The final total structure factors with scale and solvent contributions included take the following form:
where the ks are scale factors, s is the reciprocal-space vector, |s| is the length of this vector, Uaniso is the crystallographic anisotropic tensor that obeys crystal symmetry, Fmask is the contribution from the mask bulk solvent and Fprotein is the contribution from the protein part of the crystal. Usually, either mask or Babinet bulk-solvent correction is used. However, sometimes their combination may provide better statistics (lower R factors) than either individually.
The overall parameters of the solvent models, the overall anisotropy and the scale factors are estimated using a least-squares fit of the amplitude of the total structure factors to the observed amplitudes,
Both (11) and (12) are minimized using the Gauss–Newton method with eigenvalue filtering to solve linear equations, which ensures that even very highly correlated parameters can be estimated simultaneously. However, one should be careful in interpretating these parameters as the system is highly correlated.
Once overall parameters such as the scale factors and twin fractions have been estimated, REFMAC5 estimates the overall parameters of one of the abovementioned likelihood functions and evaluates the function and its derivatives with respect to the atomic parameters. A general description of this procedure can be found in Steiner et al. (2003).
The function controlling the geometry has several components.
Standard restraints on the covalent structure have the general form
where bm represents a geometric parameter (e.g. bonds, angles, chiralities) calculated from the model and bi is the ideal value of this particular geometric parameter as tabulated in the dictionary.
Apart from ω (the angle of the peptide bond) and χ (the angles of amino-acid side chains), torsion angles in general are not restrained by default. However, the user can request to restrain a particular torsion angle defined in the dictionary or can define general torsion angles and use them as restraints. In general, it is not clear how to handle the restraint on torsion angles automatically, as these angles may depend on the covalent structure as well as the chemical environment of a particular ligand.
2.6. Noncrystallographic symmetry restraints
Automatic NCS identification in REFMAC5 is performed using the following procedure.
For global NCS restraints, transformation operators (Rij and tij) that optimally superpose all NCS-related molecules are estimated and the following residual is added to the total target function,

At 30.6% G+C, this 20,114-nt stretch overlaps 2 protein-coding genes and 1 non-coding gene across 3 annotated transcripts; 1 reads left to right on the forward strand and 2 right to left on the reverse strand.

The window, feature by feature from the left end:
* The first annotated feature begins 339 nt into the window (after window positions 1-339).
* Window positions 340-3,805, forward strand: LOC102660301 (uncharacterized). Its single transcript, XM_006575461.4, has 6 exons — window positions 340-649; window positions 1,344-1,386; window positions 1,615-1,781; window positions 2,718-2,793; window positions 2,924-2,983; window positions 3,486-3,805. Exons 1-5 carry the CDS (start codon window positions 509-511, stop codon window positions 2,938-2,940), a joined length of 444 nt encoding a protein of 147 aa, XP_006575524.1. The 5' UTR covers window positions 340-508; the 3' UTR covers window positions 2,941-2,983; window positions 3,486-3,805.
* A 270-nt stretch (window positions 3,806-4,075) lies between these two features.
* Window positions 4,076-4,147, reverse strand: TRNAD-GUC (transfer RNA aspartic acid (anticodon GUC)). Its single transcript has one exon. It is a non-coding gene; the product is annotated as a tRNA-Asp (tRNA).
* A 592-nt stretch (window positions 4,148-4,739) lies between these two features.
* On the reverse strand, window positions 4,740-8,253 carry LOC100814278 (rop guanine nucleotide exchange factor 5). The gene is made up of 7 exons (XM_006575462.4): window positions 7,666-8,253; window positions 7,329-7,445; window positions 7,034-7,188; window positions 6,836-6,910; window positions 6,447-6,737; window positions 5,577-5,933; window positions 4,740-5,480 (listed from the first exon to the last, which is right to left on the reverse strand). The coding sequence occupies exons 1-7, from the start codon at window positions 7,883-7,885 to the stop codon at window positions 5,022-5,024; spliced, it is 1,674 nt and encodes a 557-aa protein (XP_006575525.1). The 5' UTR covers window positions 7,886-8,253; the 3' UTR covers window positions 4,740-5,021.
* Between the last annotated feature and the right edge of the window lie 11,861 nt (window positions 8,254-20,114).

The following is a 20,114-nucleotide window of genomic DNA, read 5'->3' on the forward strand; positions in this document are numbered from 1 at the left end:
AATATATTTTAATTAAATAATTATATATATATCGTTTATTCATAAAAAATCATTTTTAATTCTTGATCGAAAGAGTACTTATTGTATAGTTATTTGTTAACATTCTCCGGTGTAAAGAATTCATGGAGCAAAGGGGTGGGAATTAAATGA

where the weight w is a user-controllable parameter. Note that the transformation matrices are estimated using xi and xj and thus they are dependent on these parameters. Therefore, in principle the gradient and second-derivative calculations should take this dependence into account, although this dependence is ignored in the current version of REFMAC5. Ignoring the contribution of these terms may reduce the rate of convergence, although in practice it does not seem to pose a problem.
The following function (similar to the implementation in BUSTER) is used for local NCS restraints,
Fig. 2 shows that for small values of r this function is similar to the usual least-squares function. However, it behaves differently for large r: least-square residuals do not allow conformational changes to occur, whereas this type of function is more tolerant to such changes.
The interatomic distances within the structure being analysed may be similar to a known (deposited) structure, particularly in localized regions. In cases where it makes sense, this information can be exploited in order to aid the refinement of the target structure. In doing so, the target structure is pulled towards the conformation adopted by the known structure. The mechanism for generic external restraints described by Mooij et al. (2009) is used for external structure restraints.
In our implementation, structural information from external known structures is utilized by applying restraints to the distances between atom pairs based on a presumed atomic correspondence between the two structures. The following function is used for external structure restraints,
where the atoms ai belong to the set A of atoms for which a correspondence is known, dij is the distance between the positions of atoms ai and aj, dij* is the corresponding distance in the known structure, σij is the estimated standard deviation of dij about dij* and dmax ensures that atom pairs are only restrained within localized regions, allowing insensitivity to global conformational changes. External structure restraints should be weighted differently to the other geometry components in order to allow the restraint strength to be separately specified. Consequently, a weight wext is applied, which should be appropriately chosen depending on the data quality and resolution, the structural similarity between the external known structure and the target, and the choice of dmax. The Geman–McClure function with sensitivity parameter σGM is used to increase robustness to outliers, as with the local NCS restraints.